Ben Nadel
On User Experience (UX) Design, JavaScript, ColdFusion, Node.js, Life, and Love.
I am the chief technical officer at InVision App, Inc - a prototyping and collaboration platform for designers, built by designers. I also rock out in JavaScript and ColdFusion 24x7.
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Ben Nadel at cf.Objective() 2013 (Bloomington, MN) with: Jason Dean

Using Positional URL Arguments When Invoking A ColdFusion Web Service

Posted by Ben Nadel
Tags: ColdFusion

A couple of months ago, I was super excited to find out that you could use an ArgumentCollection URL parameter when invoking a ColdFusion web service. Yesterday, I took that excitement up a notch when I discovered that this same approach to ColdFusion web services works with positional arguments. And, not only does the ArgumentCollection URL parameter work with positional arguments, each positional argument can, alternatively, be passed through independently.

To demonstrate this functionality, I have set up a very simple ColdFusion web service - Greeting.cfc. This web service just takes two Named arguments and builds a response. When we invoke this web service, we will be using ordered / positional arguments in lieu of named arguments.

Greeting.cfc

  • <cfcomponent
  • output="false"
  • hint="I provide a simple greeting method.">
  •  
  •  
  • <cffunction
  • name="sayHello"
  • access="remote"
  • returntype="string"
  • returnformat="json"
  • output="false"
  • hint="I say something to the given person.">
  •  
  • <!--- Define arguments. --->
  • <cfargument
  • name="name"
  • type="string"
  • required="true"
  • hint="I am the person we are talking to."
  • />
  •  
  • <cfargument
  • name="compliment"
  • type="string"
  • required="false"
  • hint="I am the optional compliment."
  • />
  •  
  • <!--- Check to see if the compliment exists. --->
  • <cfif structKeyExists( arguments, "compliment" )>
  •  
  • <!--- Return just the hello with a compliment. --->
  • <cfreturn "Hello, #arguments.name#, you are #arguments.compliment#." />
  •  
  • <cfelse>
  •  
  • <!--- Return just the hello. --->
  • <cfreturn "Hello, #arguments.name#." />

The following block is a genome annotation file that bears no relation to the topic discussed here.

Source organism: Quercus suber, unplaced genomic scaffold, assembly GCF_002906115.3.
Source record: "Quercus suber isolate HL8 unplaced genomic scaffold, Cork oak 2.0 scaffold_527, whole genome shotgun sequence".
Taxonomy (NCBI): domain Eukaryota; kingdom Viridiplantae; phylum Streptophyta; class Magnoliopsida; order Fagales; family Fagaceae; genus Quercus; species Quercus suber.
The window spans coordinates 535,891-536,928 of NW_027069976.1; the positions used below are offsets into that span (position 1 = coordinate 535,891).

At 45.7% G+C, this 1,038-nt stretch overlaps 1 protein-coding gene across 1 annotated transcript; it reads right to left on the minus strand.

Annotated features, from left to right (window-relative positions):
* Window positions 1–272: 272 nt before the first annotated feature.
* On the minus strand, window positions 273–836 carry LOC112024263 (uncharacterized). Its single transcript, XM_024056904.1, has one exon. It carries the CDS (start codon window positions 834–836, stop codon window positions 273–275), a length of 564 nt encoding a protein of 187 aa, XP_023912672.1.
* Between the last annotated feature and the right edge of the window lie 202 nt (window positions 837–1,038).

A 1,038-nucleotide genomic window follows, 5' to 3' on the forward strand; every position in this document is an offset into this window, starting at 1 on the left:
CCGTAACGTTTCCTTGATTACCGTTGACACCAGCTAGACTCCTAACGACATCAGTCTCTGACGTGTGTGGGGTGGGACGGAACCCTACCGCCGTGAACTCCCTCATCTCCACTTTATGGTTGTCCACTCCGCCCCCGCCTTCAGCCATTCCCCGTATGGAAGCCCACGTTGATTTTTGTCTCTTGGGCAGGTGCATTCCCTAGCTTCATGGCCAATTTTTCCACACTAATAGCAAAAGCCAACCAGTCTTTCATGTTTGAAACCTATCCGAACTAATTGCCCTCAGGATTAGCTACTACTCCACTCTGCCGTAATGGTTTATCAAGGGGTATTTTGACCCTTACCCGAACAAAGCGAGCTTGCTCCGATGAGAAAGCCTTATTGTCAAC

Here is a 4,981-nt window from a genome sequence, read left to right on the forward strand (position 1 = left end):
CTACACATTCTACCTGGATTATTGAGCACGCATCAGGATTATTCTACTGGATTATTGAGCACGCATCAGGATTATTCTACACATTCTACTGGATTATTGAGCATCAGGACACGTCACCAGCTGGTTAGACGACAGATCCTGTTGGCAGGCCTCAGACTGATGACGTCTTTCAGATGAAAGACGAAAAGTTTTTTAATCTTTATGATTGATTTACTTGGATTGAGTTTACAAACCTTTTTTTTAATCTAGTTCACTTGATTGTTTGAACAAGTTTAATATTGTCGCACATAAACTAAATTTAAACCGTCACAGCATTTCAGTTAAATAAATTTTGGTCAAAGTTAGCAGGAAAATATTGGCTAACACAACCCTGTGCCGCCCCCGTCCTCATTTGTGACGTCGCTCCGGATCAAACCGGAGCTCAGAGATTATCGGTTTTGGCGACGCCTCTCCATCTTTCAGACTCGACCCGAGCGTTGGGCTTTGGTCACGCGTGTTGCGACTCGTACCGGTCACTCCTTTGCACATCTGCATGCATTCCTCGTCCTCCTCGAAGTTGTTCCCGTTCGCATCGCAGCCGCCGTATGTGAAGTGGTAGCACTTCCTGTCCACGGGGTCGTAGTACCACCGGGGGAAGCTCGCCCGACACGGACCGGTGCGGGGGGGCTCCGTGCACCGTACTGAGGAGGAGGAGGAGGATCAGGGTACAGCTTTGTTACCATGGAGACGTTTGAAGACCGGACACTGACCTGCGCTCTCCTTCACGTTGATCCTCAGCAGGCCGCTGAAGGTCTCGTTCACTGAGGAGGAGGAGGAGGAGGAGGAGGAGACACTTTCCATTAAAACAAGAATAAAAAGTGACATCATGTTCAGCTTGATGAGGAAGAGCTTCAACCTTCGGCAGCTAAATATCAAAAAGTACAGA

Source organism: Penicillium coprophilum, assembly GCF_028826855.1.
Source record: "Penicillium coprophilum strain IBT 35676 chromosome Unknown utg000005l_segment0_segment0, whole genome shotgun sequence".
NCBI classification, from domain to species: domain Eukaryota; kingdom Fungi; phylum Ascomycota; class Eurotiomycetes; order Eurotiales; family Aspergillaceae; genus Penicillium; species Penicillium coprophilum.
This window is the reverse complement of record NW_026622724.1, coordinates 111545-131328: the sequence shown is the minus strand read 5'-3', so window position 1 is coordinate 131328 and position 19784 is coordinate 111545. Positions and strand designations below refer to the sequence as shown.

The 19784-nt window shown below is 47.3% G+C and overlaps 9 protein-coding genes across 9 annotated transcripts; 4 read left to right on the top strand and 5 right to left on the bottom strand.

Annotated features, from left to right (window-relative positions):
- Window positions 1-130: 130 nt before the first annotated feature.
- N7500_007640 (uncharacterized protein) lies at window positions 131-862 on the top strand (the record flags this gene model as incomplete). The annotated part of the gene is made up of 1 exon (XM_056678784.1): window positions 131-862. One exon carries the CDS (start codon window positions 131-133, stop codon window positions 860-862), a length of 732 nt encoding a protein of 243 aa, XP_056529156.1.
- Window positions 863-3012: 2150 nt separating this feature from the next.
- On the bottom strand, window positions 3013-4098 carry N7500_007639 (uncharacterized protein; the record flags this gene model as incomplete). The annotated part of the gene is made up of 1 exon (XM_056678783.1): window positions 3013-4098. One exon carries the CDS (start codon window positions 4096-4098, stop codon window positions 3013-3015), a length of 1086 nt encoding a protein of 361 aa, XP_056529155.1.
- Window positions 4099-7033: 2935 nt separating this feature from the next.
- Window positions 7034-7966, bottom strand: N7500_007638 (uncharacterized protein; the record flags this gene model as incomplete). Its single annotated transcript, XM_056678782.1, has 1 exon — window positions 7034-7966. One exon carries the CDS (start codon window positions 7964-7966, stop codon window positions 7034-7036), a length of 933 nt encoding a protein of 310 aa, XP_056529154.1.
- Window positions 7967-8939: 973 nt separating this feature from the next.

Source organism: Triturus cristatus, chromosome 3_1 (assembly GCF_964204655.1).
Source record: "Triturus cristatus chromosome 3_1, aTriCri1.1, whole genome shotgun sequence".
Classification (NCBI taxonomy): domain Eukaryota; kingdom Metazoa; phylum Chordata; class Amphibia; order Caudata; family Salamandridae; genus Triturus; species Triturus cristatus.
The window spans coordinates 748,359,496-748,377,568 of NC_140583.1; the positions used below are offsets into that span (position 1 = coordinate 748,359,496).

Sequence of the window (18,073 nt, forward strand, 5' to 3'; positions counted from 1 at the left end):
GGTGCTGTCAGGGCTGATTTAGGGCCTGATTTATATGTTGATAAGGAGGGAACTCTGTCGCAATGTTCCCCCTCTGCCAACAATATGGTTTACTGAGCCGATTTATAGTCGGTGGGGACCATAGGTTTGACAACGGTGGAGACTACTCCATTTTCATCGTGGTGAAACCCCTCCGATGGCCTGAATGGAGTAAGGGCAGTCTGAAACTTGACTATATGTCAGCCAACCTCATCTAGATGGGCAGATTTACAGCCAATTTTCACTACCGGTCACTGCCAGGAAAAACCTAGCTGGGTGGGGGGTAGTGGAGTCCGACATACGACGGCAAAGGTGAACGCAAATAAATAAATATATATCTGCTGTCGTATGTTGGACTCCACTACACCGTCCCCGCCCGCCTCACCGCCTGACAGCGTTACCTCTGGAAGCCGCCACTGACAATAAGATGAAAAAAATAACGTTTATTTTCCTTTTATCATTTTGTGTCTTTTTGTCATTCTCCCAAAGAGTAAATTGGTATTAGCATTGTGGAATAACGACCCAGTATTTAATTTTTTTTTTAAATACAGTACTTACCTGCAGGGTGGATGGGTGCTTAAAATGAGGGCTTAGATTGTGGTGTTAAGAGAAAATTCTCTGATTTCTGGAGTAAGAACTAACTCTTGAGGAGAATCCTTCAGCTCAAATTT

•  
  • </cfif>
  • </cffunction>
  •  
  • </cfcomponent>

Pretty straightforward stuff. Now, let's test it. In the following demo, I am going to invoke the above ColdFusion web service using positional arguments. When doing this, I am going to use two different approaches: the first approach will pass the positional arguments through as a single serialized ArgumentCollection value; the second approach will pass the positional arguments through as individual URL parameters.

  • <!--- Build the URL for the web service. --->
  • <cfset webServiceUrl = (
  • "http://" &
  • cgi.server_name &
  • getDirectoryFromPath( cgi.script_name ) &
  • "Greeting.cfc"
  • ) />
  •  
  • <!---
  • Build the arguments collection that we are going to use to
  • invoke the Greeting.cfc.
  • --->
  • <cfset webServiceArguments = {} />
  • <cfset webServiceArguments[ 1 ] = "Katie" />
  • <cfset webServiceArguments[ 2 ] = "looking super adorable" />
  •  
  •  
  • <!--- ----------------------------------------------------- --->
  • <!--- ----------------------------------------------------- --->
  • <!--- ----------------------------------------------------- --->
  • <!--- ----------------------------------------------------- --->
  •  
  •  
  • <!---
  • Invoke the web service. In this pass, we're going to use the
  • above web service arguments structure and pass it through as
  • a serialized "argumentCollection" URL variable.
  • --->
  • <cfhttp
  • result="get"
  • method="get"
  • url="#webServiceUrl#">
  •  
  • <!--- The method we are invoking. --->
  • <cfhttpparam
  • type="url"
  • name="method"
  • value="sayHello"
  • />
  •  
  • <!--- Serialize the argument collection as JSON. --->
  • <cfhttpparam
  • type="url"
  • name="argumentCollection"
  • value="#serializeJSON( webServiceArguments )#"
  • />
  •  
  • </cfhttp>
  •  
  •  
  • <!--- Output the response. --->
  • <cfoutput>
  •  
  • <strong>ArgumentCollection Response:</strong>
  •  
  • #deserializeJSON( get.fileContent )#
  •  
  • </cfoutput>
  •  
  •  
  • <!--- ----------------------------------------------------- --->
  • <!--- ----------------------------------------------------- --->